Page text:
US leadership in the Arctic Council: What choices does the USA have?

sipriOn 24–25 April 2015, the United States will assume the next two-year chairmanship of the Arctic Council at the Council’s next ministerial meeting in Iqaluit, Nunavut, Canada. These are difficult times for the Arctic region—and the Arctic Council in particular. After five years of dynamic development, cooperation in the Arctic region is at risk of stumbling on the geopolitical tensions between Russia and the West.

In November 2014, the USA presented an ambitious programme for its chairmanship under the slogan One Arctic: Shared Opportunities, Challenges and Responsibilities. The US chairmanship aims to achieve three major goals: to continue strengthening the Arctic Council as an intergovernmental forum, to introduce new long-term priorities into the Artic Council and to raise awareness in the USA and around the world on issues related to both the Arctic and climate change.

A number of important events are planned for 2015–17, including conducting large-scale search and rescue exercises and possibly holding a summit of the heads of Arctic states (i.e. the eight member states of the Arctic Council: Canada, Denmark, Finland, Iceland, Norway, Russia, Sweden and the USA). The question, however, is what can the US chairmanship really achieve in the coming two years?

If the USA wants to accomplish all three of its goals, as well as convening the high-level meetings, it will require significant cooperative engagement from all Arctic Council participants, especially Russia. This will be difficult, though, due to the increasing geopolitical tensions between Russia and the USA that have emerged from the Ukrainian crisis and already spilled into the Arctic.

Indeed, over the course of 2014–15, relations among Arctic states have increasingly been affected by the conflict in Ukraine. In September 2014, the European Union and the USA introduced economic sanctions against Russia that prevented companies based in the EU and USA from working in Russia and limited Russia’s opportunities to seek financial support for its Arctic resource development. This directly hindered Russia’s ability to develop offshore hydrocarbon resources in the Arctic.

With the introduction of sanctions, Russia has lost its main incentive for cooperation in the region. Russian national security interests are coming to the forefront of its Arctic policy, resulting in a military build-up in the region. The USA’s introduction of new priorities and projects within the Arctic Council might prove to be difficult given that ever worsening bilateral relations between Russia and the USA could mean that any suggestion on the US side will be met with suspicion and caution on the Russian side.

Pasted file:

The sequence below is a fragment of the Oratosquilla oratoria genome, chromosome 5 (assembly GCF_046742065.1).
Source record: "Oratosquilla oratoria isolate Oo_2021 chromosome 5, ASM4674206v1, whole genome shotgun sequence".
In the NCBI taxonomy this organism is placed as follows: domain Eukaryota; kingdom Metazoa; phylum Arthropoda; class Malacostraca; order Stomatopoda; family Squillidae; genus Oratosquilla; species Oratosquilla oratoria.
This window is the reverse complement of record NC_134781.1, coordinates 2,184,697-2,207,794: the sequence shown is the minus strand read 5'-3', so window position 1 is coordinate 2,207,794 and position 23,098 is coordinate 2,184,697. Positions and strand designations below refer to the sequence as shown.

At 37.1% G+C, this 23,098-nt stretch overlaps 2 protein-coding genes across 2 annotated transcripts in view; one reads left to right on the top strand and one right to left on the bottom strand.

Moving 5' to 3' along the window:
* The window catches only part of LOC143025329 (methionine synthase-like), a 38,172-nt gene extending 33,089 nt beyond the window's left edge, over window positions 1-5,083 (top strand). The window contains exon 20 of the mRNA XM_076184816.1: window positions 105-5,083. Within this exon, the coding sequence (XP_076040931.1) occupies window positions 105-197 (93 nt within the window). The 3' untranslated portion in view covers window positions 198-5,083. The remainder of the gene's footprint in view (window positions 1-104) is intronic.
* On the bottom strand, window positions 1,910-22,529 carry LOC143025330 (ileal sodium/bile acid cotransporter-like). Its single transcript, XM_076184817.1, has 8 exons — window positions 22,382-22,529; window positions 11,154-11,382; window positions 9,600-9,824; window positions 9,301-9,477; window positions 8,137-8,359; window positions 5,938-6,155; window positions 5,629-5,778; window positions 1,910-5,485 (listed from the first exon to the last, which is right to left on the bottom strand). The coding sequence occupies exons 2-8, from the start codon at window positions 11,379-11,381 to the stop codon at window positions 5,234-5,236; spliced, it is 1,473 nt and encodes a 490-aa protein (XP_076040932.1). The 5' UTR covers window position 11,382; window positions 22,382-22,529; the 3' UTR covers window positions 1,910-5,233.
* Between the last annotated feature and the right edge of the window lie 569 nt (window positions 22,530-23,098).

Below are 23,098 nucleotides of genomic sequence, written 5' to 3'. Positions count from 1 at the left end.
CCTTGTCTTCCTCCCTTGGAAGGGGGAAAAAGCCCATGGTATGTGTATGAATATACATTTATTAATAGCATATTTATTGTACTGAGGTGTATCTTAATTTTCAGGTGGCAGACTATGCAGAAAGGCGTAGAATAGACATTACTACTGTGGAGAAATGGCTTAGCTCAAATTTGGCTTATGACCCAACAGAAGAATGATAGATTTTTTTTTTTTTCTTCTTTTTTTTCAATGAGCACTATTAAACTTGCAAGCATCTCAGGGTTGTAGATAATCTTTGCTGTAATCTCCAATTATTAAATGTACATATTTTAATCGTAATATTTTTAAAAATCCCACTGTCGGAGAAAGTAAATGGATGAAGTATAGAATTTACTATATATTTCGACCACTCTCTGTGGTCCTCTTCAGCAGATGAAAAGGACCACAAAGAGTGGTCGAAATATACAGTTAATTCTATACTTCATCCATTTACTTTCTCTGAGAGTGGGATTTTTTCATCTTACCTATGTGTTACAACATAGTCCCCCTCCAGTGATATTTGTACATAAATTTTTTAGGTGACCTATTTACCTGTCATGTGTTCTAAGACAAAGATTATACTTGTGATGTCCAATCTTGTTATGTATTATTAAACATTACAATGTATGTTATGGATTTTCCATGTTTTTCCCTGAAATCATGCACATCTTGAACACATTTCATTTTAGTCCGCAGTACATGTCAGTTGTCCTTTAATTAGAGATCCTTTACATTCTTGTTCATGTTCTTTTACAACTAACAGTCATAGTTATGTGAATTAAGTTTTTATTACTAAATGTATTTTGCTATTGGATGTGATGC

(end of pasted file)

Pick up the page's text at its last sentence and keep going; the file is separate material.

Prior to 2014 many in the USA saw the chairmanship as a chance to rebuild already fractured relations with Russia in a non-controversial area. It is now difficult to see this transpiring given the extent to which each side’s respective anti-Russian and anti-US sentiments have escalated. Although Admiral Robert Papp, the US Special Representative to the Arctic, has stressed the importance and intention of maintaining Russia as a key Arctic Council member and ‘keeping the line of communication open’, it is getting more and more difficult to insulate the Arctic from global geopolitics—especially since maintaining Arctic cooperation is a relatively low priority for the USA compared to curtailing the ongoing conflict close to European borders.

However, if the situation in Ukraine is improved in the next two years, the Arctic region—and the Arctic Council in particular—could become a potential platform for rebuilding the relationship between Russia and the West, as there is very little tension in the region itself and most of it is resolved through diplomacy.

Otherwise, the USA might need to seek a more limited agenda during its chairmanship of the Arctic Council: focusing on consolidating the results achieved during previous chairmanships, improving and implementing existing programmes. In this case, one should not expect big ‘success stories’ from the US chairmanship since Arctic states have already tackled and largely agreed many questions, leaving only difficult issues for further work.

Cooperation within the Arctic Council continues despite the crisis in Ukraine, although on a smaller scale. While assuming its chairmanship, the USA needs to make a strategic choice: either it, along with other Arctic states, will pursue a policy around the intention to keep the Arctic a ‘zone of cooperation’ (which will require close collaboration and engagement with Russia), or it will seek to challenge Russia as part of the response to the Ukraine crisis and the Arctic cooperation will become a victim of the broader geopolitical tensions between Russia and the West.

About the author
Ekaterina Klimenko (Kyrgyz Republic) is a Researcher for the ‘Managing competition and promoting cooperation in the Arctic’ and ‘Conflict and Security in the Caucasus’ projects.


Stockholm International Peace Research Institute (SIPRI)
SIPRI is an independent international institute dedicated to research into conflict, armaments, arms control and disarmament. Established in 1966, SIPRI provides data, analysis and recommendations, based on open sources, to policymakers, researchers, media and the interested public. SIPRI is regularly ranked among the most respected think tanks worldwide.